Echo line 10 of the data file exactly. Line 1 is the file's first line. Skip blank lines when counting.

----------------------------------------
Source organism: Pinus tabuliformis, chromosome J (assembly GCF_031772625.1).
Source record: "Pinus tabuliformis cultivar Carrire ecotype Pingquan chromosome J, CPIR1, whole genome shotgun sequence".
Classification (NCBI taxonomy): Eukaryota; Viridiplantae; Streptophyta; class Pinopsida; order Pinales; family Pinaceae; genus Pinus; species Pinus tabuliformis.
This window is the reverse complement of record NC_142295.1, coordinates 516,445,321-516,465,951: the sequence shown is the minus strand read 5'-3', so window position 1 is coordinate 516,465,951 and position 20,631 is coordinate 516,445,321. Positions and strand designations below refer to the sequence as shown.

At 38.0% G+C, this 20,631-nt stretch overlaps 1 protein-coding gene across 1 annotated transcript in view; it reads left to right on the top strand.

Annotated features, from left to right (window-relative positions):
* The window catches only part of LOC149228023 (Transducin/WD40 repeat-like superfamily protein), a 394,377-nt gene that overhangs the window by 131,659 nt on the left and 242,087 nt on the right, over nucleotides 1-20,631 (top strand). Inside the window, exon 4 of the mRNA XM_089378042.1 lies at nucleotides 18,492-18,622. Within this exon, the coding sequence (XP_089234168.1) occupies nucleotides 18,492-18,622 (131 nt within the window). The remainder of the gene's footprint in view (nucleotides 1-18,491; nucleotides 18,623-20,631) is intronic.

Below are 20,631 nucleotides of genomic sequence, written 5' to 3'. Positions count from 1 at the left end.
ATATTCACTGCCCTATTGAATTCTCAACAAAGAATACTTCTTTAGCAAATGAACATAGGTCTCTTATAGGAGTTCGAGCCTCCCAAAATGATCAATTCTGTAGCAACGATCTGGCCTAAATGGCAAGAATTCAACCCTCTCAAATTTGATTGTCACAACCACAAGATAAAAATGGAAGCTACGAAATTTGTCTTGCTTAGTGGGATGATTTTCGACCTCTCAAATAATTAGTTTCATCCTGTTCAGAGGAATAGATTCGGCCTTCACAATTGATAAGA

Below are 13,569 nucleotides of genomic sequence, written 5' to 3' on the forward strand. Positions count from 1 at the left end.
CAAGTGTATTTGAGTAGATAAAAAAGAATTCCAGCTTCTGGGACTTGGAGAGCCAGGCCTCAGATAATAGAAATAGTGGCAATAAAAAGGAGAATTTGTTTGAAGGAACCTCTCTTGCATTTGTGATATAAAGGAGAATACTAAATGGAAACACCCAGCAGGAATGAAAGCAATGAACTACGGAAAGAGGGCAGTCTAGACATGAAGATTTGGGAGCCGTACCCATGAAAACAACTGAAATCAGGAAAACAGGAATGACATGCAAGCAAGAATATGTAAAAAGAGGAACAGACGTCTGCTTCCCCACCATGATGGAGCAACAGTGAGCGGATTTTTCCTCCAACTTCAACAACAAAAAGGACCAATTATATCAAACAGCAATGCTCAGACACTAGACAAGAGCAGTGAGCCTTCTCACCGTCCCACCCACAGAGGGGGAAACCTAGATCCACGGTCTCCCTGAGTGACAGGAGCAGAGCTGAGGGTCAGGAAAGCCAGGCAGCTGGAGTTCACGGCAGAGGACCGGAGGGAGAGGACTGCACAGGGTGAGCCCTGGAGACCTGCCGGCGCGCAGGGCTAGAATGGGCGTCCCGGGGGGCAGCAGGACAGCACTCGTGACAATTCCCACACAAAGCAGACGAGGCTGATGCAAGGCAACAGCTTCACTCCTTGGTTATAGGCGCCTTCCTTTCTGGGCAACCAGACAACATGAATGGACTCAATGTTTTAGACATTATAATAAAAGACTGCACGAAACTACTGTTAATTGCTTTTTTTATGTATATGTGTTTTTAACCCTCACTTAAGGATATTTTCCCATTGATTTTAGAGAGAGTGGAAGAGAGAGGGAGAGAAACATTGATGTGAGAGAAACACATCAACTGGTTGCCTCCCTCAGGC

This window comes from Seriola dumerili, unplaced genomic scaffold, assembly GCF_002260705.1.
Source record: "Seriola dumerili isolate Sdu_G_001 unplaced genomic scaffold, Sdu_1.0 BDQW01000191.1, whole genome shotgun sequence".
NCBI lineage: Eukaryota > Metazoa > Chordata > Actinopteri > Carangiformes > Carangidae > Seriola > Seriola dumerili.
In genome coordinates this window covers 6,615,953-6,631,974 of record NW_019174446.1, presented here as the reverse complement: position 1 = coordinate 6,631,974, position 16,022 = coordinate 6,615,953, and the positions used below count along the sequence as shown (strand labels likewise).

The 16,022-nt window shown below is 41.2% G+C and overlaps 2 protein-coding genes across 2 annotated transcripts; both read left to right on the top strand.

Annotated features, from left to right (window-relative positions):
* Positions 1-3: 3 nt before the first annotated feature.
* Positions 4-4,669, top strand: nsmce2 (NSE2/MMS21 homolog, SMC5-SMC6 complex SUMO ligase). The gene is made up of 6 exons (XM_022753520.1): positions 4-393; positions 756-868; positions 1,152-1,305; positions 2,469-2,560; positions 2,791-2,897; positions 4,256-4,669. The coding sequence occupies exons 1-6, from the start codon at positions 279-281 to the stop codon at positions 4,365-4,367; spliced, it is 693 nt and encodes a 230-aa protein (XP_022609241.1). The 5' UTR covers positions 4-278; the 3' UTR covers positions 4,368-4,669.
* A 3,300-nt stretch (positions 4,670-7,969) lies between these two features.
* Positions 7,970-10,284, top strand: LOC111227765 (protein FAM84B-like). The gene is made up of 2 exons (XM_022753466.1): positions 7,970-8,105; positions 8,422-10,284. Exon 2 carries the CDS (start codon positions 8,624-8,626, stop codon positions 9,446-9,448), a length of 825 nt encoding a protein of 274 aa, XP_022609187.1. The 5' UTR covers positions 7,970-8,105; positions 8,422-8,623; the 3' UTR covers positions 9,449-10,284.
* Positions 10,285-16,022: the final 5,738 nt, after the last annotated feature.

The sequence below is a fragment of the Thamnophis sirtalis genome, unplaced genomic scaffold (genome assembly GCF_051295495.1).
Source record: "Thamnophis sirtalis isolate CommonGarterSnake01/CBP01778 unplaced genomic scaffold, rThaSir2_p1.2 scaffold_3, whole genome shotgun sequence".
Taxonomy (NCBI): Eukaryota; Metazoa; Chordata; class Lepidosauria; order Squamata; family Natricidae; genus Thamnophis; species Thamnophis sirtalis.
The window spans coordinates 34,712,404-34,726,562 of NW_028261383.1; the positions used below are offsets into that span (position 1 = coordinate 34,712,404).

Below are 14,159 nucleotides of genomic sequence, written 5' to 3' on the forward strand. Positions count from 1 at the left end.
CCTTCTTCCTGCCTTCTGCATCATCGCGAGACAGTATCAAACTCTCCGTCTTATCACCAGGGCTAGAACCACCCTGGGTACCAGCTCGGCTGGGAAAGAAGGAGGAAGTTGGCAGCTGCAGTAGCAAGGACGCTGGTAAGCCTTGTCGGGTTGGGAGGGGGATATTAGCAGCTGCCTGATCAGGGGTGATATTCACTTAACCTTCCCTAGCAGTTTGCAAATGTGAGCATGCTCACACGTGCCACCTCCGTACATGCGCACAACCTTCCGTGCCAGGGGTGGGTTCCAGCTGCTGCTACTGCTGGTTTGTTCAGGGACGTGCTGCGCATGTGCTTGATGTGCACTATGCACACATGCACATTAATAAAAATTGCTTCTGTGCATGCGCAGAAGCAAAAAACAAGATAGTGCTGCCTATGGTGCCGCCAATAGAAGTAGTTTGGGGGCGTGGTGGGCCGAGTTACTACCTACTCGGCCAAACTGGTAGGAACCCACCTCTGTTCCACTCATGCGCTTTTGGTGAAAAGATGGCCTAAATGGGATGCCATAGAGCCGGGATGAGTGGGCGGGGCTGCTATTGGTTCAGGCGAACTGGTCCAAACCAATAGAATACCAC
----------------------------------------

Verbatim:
Below are 13,569 nucleotides of genomic sequence, written 5' to 3' on the forward strand. Positions count from 1 at the left end.